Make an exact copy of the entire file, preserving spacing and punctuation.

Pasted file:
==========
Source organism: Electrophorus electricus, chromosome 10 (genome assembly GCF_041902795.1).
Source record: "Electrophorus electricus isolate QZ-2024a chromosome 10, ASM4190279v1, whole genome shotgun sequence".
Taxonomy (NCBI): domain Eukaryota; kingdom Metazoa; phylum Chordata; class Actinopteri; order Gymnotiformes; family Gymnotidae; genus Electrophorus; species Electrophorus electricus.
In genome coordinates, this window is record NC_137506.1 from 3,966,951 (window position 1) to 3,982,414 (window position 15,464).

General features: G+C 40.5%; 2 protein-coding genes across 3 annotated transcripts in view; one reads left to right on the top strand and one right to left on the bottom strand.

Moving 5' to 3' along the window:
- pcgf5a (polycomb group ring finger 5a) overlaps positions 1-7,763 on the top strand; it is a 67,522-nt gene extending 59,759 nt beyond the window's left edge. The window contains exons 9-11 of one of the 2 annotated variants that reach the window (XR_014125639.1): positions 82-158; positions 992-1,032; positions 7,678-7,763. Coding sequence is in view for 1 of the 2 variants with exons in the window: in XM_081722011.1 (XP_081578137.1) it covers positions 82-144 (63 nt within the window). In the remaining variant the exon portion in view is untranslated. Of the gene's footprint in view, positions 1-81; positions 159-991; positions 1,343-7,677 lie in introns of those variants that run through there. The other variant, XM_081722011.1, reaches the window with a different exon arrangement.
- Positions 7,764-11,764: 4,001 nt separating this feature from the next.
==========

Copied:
Source organism: Electrophorus electricus, chromosome 10 (genome assembly GCF_041902795.1).
Source record: "Electrophorus electricus isolate QZ-2024a chromosome 10, ASM4190279v1, whole genome shotgun sequence".
Taxonomy (NCBI): domain Eukaryota; kingdom Metazoa; phylum Chordata; class Actinopteri; order Gymnotiformes; family Gymnotidae; genus Electrophorus; species Electrophorus electricus.
In genome coordinates, this window is record NC_137506.1 from 3,966,951 (window position 1) to 3,982,414 (window position 15,464).

General features: G+C 40.5%; 2 protein-coding genes across 3 annotated transcripts in view; one reads left to right on the top strand and one right to left on the bottom strand.

Moving 5' to 3' along the window:
- pcgf5a (polycomb group ring finger 5a) overlaps positions 1-7,763 on the top strand; it is a 67,522-nt gene extending 59,759 nt beyond the window's left edge. The window contains exons 9-11 of one of the 2 annotated variants that reach the window (XR_014125639.1): positions 82-158; positions 992-1,032; positions 7,678-7,763. Coding sequence is in view for 1 of the 2 variants with exons in the window: in XM_081722011.1 (XP_081578137.1) it covers positions 82-144 (63 nt within the window). In the remaining variant the exon portion in view is untranslated. Of the gene's footprint in view, positions 1-81; positions 159-991; positions 1,343-7,677 lie in introns of those variants that run through there. The other variant, XM_081722011.1, reaches the window with a different exon arrangement.
- Positions 7,764-11,764: 4,001 nt separating this feature from the next.